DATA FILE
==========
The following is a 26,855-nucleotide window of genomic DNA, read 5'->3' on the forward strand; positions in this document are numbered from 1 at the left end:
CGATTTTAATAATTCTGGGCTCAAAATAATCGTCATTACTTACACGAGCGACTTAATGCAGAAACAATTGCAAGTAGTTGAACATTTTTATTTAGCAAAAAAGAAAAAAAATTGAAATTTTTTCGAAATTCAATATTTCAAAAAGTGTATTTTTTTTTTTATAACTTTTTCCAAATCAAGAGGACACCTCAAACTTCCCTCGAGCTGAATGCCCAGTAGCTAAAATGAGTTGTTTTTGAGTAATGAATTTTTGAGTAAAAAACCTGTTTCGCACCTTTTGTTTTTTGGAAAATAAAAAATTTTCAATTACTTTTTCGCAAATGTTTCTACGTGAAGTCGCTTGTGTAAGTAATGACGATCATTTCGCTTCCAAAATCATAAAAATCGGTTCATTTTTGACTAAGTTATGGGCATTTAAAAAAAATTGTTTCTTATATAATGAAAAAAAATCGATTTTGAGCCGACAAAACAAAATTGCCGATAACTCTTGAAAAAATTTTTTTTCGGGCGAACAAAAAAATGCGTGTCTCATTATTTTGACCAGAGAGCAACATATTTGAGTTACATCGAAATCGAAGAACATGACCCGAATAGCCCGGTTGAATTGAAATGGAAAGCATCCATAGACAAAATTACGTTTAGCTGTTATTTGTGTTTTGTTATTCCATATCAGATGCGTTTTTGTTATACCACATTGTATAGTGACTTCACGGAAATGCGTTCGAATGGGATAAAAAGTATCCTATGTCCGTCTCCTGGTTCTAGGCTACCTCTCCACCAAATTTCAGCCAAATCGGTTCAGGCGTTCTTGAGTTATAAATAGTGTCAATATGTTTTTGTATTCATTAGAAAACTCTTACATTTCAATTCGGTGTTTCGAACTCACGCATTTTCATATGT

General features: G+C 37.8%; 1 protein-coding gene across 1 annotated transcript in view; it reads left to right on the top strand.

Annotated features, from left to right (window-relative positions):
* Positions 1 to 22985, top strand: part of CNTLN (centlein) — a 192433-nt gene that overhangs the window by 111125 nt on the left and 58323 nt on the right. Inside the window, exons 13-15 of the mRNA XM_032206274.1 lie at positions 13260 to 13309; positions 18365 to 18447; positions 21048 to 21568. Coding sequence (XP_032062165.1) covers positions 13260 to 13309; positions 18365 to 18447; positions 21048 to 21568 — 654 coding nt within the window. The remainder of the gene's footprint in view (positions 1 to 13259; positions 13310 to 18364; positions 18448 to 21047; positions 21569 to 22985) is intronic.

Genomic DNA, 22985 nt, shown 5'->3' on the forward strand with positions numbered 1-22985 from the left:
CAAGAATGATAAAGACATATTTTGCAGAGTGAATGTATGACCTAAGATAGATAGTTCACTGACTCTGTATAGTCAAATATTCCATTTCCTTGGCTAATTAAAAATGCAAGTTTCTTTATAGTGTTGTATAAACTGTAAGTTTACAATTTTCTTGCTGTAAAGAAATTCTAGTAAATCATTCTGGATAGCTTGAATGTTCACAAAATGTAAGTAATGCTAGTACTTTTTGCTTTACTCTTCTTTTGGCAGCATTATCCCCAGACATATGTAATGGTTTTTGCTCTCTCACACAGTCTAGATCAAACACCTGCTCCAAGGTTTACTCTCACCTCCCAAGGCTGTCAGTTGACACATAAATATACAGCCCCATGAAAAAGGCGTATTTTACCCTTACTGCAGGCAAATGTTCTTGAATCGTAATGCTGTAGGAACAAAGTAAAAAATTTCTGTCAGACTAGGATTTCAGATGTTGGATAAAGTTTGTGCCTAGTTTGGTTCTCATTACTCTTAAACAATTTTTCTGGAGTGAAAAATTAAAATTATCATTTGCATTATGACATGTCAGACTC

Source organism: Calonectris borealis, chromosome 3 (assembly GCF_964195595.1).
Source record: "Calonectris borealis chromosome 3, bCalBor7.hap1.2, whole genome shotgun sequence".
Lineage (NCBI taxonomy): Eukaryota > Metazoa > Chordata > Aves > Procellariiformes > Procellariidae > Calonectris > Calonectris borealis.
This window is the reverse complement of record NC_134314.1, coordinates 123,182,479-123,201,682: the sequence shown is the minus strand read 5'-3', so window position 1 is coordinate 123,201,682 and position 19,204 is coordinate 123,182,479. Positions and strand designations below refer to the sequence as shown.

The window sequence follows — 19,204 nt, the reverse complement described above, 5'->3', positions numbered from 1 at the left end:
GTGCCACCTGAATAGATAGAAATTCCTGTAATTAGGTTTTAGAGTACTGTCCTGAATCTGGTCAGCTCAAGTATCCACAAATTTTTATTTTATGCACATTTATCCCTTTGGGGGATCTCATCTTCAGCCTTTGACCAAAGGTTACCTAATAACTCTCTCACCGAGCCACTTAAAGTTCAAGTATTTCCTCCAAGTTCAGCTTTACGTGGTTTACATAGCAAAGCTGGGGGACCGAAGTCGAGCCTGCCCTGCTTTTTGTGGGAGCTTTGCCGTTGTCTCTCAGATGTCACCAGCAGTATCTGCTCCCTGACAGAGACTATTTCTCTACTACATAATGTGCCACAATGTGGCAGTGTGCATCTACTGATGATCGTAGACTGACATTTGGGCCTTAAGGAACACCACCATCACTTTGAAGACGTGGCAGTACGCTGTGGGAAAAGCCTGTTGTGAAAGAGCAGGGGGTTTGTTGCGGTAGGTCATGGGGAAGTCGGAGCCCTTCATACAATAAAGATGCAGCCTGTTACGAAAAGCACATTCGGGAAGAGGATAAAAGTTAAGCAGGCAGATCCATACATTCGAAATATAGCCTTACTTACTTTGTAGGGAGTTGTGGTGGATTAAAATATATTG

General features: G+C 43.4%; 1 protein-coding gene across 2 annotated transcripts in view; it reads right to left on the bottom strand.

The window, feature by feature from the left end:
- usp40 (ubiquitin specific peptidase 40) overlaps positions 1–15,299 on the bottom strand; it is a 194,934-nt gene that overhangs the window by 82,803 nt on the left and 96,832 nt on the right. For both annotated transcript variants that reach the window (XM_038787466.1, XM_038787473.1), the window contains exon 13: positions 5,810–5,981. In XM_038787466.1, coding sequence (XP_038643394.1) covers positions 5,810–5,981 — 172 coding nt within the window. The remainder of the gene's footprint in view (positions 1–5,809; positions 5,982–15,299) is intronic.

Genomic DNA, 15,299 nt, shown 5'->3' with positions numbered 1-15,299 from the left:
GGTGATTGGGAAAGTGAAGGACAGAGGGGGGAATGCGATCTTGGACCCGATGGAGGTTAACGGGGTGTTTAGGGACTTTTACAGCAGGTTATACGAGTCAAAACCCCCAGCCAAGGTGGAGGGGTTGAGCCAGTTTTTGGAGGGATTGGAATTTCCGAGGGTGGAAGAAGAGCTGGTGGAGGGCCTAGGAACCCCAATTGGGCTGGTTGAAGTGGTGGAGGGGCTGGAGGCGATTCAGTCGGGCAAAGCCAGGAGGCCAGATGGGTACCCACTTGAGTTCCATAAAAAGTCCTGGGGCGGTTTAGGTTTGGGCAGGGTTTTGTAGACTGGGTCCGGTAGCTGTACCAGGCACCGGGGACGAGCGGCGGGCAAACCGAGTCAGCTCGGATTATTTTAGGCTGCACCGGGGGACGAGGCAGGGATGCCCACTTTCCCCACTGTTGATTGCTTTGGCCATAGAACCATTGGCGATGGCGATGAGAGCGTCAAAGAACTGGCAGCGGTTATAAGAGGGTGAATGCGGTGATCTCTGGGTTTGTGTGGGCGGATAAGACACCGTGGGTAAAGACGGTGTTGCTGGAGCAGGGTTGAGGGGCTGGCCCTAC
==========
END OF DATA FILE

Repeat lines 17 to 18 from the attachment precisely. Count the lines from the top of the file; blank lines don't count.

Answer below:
Genomic DNA, 15,299 nt, shown 5'->3' with positions numbered 1-15,299 from the left:
GGTGATTGGGAAAGTGAAGGACAGAGGGGGGAATGCGATCTTGGACCCGATGGAGGTTAACGGGGTGTTTAGGGACTTTTACAGCAGGTTATACGAGTCAAAACCCCCAGCCAAGGTGGAGGGGTTGAGCCAGTTTTTGGAGGGATTGGAATTTCCGAGGGTGGAAGAAGAGCTGGTGGAGGGCCTAGGAACCCCAATTGGGCTGGTTGAAGTGGTGGAGGGGCTGGAGGCGATTCAGTCGGGCAAAGCCAGGAGGCCAGATGGGTACCCACTTGAGTTCCATAAAAAGTCCTGGGGCGGTTTAGGTTTGGGCAGGGTTTTGTAGACTGGGTCCGGTAGCTGTACCAGGCACCGGGGACGAGCGGCGGGCAAACCGAGTCAGCTCGGATTATTTTAGGCTGCACCGGGGGACGAGGCAGGGATGCCCACTTTCCCCACTGTTGATTGCTTTGGCCATAGAACCATTGGCGATGGCGATGAGAGCGTCAAAGAACTGGCAGCGGTTATAAGAGGGTGAATGCGGTGATCTCTGGGTTTGTGTGGGCGGATAAGACACCGTGGGTAAAGACGGTGTTGCTGGAGCAGGGTTGAGGGGCTGGCCCTAC